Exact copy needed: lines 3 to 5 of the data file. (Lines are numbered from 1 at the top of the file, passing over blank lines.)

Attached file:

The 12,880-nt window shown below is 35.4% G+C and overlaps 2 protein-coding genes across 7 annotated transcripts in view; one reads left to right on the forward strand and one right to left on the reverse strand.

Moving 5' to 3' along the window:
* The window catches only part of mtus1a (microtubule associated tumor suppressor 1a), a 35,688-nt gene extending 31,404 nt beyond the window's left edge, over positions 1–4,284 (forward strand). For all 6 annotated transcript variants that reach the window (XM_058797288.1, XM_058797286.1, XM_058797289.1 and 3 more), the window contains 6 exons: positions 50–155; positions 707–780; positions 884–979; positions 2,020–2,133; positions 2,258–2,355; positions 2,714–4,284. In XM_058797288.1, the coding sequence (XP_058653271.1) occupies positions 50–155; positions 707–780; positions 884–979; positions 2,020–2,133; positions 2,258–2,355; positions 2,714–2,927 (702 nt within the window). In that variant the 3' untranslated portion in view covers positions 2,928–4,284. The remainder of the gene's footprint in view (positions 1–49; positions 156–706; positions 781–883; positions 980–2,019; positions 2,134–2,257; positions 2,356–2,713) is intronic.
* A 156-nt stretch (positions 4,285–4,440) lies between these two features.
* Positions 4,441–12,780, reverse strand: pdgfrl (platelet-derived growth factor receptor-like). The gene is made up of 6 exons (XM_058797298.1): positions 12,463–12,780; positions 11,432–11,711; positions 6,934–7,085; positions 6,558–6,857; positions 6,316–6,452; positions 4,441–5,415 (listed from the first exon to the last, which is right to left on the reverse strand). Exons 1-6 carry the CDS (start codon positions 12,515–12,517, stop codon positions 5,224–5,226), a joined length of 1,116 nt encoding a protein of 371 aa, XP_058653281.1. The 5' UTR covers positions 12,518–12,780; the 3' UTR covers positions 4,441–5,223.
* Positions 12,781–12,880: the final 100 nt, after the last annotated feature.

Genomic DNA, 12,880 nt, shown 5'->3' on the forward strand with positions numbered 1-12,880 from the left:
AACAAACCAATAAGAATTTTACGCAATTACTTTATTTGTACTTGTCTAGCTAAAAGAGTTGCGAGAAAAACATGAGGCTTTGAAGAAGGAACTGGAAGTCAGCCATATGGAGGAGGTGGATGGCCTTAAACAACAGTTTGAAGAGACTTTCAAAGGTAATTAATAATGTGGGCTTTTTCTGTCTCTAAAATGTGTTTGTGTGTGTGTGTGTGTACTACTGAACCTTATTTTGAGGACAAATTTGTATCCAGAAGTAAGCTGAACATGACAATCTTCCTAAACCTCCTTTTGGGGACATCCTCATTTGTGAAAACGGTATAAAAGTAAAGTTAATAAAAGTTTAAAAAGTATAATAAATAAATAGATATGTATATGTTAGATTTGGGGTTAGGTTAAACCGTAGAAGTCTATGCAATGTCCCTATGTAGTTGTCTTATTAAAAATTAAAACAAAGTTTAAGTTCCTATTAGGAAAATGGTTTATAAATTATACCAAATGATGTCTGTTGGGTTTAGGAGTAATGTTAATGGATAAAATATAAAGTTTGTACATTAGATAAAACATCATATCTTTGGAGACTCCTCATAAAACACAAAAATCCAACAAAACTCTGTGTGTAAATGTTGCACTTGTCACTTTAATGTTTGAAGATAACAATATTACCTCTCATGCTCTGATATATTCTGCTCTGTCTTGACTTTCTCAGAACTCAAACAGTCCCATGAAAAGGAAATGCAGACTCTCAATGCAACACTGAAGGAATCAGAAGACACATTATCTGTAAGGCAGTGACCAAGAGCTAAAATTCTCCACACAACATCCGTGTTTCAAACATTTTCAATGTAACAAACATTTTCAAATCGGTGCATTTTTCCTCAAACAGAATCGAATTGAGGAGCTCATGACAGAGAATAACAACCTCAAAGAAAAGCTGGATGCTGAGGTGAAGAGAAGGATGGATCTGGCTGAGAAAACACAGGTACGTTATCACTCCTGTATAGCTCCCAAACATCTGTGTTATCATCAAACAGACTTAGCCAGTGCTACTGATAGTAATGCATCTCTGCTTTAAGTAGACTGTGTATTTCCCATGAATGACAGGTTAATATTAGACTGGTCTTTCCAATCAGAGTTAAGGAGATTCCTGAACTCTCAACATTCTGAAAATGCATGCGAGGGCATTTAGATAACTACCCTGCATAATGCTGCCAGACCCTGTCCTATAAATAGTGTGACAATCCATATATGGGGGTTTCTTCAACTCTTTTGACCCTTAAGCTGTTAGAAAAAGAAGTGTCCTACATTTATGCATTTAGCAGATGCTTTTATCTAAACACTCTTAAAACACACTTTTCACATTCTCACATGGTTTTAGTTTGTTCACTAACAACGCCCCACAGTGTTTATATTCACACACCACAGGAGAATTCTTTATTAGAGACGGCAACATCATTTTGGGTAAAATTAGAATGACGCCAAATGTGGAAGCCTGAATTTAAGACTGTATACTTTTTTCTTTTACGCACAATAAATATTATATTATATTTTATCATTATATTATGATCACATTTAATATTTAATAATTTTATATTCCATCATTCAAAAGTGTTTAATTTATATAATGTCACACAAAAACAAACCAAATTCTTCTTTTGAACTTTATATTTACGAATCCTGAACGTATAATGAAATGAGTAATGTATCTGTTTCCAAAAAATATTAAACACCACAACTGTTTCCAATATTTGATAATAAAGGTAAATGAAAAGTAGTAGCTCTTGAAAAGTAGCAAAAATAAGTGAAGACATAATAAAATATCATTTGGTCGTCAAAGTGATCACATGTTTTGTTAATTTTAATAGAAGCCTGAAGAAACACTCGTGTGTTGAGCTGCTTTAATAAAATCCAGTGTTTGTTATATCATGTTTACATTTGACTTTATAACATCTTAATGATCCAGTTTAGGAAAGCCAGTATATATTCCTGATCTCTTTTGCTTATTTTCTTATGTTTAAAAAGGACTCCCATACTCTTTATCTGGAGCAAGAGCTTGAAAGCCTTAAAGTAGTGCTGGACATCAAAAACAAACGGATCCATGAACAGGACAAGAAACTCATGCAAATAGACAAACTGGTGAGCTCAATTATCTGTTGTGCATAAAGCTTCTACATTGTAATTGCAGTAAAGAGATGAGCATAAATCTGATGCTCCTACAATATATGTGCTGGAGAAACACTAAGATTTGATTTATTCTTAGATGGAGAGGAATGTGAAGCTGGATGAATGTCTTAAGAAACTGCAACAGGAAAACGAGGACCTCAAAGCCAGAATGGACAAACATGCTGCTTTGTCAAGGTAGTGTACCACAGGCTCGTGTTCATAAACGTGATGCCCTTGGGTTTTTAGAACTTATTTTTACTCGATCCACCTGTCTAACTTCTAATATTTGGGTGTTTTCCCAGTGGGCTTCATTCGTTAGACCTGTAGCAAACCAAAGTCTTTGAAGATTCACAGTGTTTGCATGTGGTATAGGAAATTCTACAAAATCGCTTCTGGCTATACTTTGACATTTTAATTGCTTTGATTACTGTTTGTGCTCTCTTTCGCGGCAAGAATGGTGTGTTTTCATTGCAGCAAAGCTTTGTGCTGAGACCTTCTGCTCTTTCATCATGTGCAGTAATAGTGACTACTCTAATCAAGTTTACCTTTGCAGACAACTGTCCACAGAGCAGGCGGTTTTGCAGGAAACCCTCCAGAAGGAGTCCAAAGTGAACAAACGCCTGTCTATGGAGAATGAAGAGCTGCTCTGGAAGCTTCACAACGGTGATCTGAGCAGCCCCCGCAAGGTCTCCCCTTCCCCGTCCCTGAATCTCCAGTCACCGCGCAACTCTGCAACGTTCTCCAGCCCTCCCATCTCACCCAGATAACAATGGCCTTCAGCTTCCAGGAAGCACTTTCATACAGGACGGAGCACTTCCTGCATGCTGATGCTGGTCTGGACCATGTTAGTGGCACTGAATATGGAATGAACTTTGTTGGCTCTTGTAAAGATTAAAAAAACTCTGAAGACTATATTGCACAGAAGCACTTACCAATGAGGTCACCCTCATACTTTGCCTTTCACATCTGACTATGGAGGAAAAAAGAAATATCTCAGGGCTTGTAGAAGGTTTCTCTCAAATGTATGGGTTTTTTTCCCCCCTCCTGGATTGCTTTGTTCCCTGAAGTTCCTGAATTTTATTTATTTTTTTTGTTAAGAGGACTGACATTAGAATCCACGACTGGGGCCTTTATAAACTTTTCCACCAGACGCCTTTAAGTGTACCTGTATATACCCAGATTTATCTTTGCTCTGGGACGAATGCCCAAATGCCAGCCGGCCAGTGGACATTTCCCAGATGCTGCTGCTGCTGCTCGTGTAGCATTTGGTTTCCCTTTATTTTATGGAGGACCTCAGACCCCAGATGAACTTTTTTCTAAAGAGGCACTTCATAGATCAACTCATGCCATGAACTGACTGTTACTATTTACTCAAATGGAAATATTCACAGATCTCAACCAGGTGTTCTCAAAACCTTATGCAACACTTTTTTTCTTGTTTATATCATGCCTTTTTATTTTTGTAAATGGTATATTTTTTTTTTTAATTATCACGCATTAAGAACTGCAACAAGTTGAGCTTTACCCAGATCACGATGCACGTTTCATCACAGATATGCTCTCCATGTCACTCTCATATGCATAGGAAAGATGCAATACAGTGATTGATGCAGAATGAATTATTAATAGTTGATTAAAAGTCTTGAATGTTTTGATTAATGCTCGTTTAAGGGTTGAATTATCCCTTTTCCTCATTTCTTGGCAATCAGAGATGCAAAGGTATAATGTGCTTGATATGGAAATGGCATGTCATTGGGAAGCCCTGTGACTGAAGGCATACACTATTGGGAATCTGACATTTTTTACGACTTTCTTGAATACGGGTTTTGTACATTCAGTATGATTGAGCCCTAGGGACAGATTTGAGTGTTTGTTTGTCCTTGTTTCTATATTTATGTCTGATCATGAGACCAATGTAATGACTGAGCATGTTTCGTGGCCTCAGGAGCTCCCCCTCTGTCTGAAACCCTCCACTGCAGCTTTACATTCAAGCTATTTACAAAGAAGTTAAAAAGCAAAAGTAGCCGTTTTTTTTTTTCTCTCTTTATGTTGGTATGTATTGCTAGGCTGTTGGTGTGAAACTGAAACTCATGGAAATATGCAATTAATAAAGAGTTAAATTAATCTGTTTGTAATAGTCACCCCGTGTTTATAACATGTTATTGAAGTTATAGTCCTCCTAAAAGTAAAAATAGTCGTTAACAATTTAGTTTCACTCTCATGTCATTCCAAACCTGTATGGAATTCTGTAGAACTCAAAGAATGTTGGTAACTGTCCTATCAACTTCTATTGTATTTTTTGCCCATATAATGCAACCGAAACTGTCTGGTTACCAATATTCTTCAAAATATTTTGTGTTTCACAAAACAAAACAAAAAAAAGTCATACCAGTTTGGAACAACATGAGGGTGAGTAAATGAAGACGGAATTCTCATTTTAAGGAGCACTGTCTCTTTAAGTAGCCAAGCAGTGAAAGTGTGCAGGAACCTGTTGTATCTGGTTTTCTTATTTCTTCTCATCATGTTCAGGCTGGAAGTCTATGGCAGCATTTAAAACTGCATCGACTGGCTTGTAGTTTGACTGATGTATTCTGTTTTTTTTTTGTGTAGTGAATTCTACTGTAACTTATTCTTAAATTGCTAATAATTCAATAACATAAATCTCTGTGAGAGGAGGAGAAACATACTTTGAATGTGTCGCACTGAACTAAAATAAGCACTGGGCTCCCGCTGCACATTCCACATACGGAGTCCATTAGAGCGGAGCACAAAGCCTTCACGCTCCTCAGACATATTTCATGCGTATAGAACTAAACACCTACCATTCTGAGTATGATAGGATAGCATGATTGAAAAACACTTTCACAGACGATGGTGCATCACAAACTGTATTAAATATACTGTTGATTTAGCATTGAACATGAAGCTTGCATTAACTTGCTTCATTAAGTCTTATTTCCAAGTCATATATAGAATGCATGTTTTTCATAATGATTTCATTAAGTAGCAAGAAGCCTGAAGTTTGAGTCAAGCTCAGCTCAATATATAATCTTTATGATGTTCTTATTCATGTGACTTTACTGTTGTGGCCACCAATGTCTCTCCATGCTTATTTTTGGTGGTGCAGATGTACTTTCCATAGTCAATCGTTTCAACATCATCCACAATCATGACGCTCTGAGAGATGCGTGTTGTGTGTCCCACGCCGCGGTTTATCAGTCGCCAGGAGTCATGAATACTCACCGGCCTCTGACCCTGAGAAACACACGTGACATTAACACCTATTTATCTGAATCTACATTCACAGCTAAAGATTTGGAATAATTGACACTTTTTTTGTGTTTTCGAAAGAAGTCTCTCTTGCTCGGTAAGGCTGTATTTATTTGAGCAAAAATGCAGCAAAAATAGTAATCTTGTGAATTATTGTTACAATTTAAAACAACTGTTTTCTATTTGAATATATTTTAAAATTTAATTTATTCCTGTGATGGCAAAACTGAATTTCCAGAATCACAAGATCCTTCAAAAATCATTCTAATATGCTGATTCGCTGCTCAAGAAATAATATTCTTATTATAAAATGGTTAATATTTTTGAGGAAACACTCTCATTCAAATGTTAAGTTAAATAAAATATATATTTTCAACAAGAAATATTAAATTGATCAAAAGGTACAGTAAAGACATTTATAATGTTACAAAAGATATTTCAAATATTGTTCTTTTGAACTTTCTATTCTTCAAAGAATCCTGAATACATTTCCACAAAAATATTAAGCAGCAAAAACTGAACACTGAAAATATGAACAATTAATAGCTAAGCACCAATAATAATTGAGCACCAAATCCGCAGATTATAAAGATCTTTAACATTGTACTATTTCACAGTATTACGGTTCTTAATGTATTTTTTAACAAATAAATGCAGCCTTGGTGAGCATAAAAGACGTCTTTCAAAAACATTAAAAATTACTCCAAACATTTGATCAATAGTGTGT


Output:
* The window catches only part of mtus1a (microtubule associated tumor suppressor 1a), a 35,688-nt gene extending 31,404 nt beyond the window's left edge, over positions 1–4,284 (forward strand). For all 6 annotated transcript variants that reach the window (XM_058797288.1, XM_058797286.1, XM_058797289.1 and 3 more), the window contains 6 exons: positions 50–155; positions 707–780; positions 884–979; positions 2,020–2,133; positions 2,258–2,355; positions 2,714–4,284. In XM_058797288.1, the coding sequence (XP_058653271.1) occupies positions 50–155; positions 707–780; positions 884–979; positions 2,020–2,133; positions 2,258–2,355; positions 2,714–2,927 (702 nt within the window). In that variant the 3' untranslated portion in view covers positions 2,928–4,284. The remainder of the gene's footprint in view (positions 1–49; positions 156–706; positions 781–883; positions 980–2,019; positions 2,134–2,257; positions 2,356–2,713) is intronic.
* A 156-nt stretch (positions 4,285–4,440) lies between these two features.
* Positions 4,441–12,780, reverse strand: pdgfrl (platelet-derived growth factor receptor-like). The gene is made up of 6 exons (XM_058797298.1): positions 12,463–12,780; positions 11,432–11,711; positions 6,934–7,085; positions 6,558–6,857; positions 6,316–6,452; positions 4,441–5,415 (listed from the first exon to the last, which is right to left on the reverse strand). Exons 1-6 carry the CDS (start codon positions 12,515–12,517, stop codon positions 5,224–5,226), a joined length of 1,116 nt encoding a protein of 371 aa, XP_058653281.1. The 5' UTR covers positions 12,518–12,780; the 3' UTR covers positions 4,441–5,223.